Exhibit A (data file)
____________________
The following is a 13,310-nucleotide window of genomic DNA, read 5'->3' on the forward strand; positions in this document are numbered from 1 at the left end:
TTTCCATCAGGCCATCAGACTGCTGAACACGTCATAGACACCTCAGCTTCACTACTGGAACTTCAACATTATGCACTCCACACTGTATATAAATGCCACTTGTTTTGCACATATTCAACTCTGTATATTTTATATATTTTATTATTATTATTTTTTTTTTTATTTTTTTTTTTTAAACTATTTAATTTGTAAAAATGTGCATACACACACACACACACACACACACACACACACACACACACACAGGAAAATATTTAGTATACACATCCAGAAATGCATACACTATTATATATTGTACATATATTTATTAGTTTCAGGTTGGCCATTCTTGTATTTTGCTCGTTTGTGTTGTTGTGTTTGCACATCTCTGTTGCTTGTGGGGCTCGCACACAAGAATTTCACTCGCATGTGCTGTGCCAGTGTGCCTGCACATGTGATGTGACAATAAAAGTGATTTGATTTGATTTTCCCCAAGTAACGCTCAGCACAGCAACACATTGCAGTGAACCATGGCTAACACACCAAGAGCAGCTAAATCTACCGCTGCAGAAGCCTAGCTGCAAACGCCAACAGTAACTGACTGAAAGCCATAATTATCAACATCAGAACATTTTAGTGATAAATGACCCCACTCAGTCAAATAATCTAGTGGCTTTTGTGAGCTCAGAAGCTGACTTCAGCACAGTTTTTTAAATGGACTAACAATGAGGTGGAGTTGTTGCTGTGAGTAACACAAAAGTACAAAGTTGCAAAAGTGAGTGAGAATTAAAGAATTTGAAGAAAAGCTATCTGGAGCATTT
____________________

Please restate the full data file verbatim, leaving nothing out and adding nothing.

The following is a 13,310-nucleotide window of genomic DNA, read 5'->3' on the forward strand; positions in this document are numbered from 1 at the left end:
TTTCCATCAGGCCATCAGACTGCTGAACACGTCATAGACACCTCAGCTTCACTACTGGAACTTCAACATTATGCACTCCACACTGTATATAAATGCCACTTGTTTTGCACATATTCAACTCTGTATATTTTATATATTTTATTATTATTATTTTTTTTTTTATTTTTTTTTTTTAAACTATTTAATTTGTAAAAATGTGCATACACACACACACACACACACACACACACACACACACACACACAGGAAAATATTTAGTATACACATCCAGAAATGCATACACTATTATATATTGTACATATATTTATTAGTTTCAGGTTGGCCATTCTTGTATTTTGCTCGTTTGTGTTGTTGTGTTTGCACATCTCTGTTGCTTGTGGGGCTCGCACACAAGAATTTCACTCGCATGTGCTGTGCCAGTGTGCCTGCACATGTGATGTGACAATAAAAGTGATTTGATTTGATTTTCCCCAAGTAACGCTCAGCACAGCAACACATTGCAGTGAACCATGGCTAACACACCAAGAGCAGCTAAATCTACCGCTGCAGAAGCCTAGCTGCAAACGCCAACAGTAACTGACTGAAAGCCATAATTATCAACATCAGAACATTTTAGTGATAAATGACCCCACTCAGTCAAATAATCTAGTGGCTTTTGTGAGCTCAGAAGCTGACTTCAGCACAGTTTTTTAAATGGACTAACAATGAGGTGGAGTTGTTGCTGTGAGTAACACAAAAGTACAAAGTTGCAAAAGTGAGTGAGAATTAAAGAATTTGAAGAAAAGCTATCTGGAGCATTT